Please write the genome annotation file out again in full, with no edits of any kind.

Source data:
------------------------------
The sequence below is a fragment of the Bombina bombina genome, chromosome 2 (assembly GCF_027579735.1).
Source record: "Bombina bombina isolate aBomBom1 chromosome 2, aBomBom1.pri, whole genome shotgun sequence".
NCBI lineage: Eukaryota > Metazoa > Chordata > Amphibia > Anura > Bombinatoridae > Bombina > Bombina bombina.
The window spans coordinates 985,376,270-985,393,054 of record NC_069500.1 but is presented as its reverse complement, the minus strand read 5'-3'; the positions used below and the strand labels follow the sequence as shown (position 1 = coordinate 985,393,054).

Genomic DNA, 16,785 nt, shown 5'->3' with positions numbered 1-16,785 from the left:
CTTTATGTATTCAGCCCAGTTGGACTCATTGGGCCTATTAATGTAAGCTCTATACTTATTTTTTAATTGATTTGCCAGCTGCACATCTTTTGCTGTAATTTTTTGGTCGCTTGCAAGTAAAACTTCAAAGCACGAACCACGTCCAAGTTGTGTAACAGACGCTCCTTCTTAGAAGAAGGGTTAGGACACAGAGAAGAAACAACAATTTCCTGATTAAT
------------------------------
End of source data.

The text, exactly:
The sequence below is a fragment of the Bombina bombina genome, chromosome 2 (assembly GCF_027579735.1).
Source record: "Bombina bombina isolate aBomBom1 chromosome 2, aBomBom1.pri, whole genome shotgun sequence".
NCBI lineage: Eukaryota > Metazoa > Chordata > Amphibia > Anura > Bombinatoridae > Bombina > Bombina bombina.
The window spans coordinates 985,376,270-985,393,054 of record NC_069500.1 but is presented as its reverse complement, the minus strand read 5'-3'; the positions used below and the strand labels follow the sequence as shown (position 1 = coordinate 985,393,054).

Genomic DNA, 16,785 nt, shown 5'->3' with positions numbered 1-16,785 from the left:
CTTTATGTATTCAGCCCAGTTGGACTCATTGGGCCTATTAATGTAAGCTCTATACTTATTTTTTAATTGATTTGCCAGCTGCACATCTTTTGCTGTAATTTTTTGGTCGCTTGCAAGTAAAACTTCAAAGCACGAACCACGTCCAAGTTGTGTAACAGACGCTCCTTCTTAGAAGAAGGGTTAGGACACAGAGAAGAAACAACAATTTCCTGATTAAT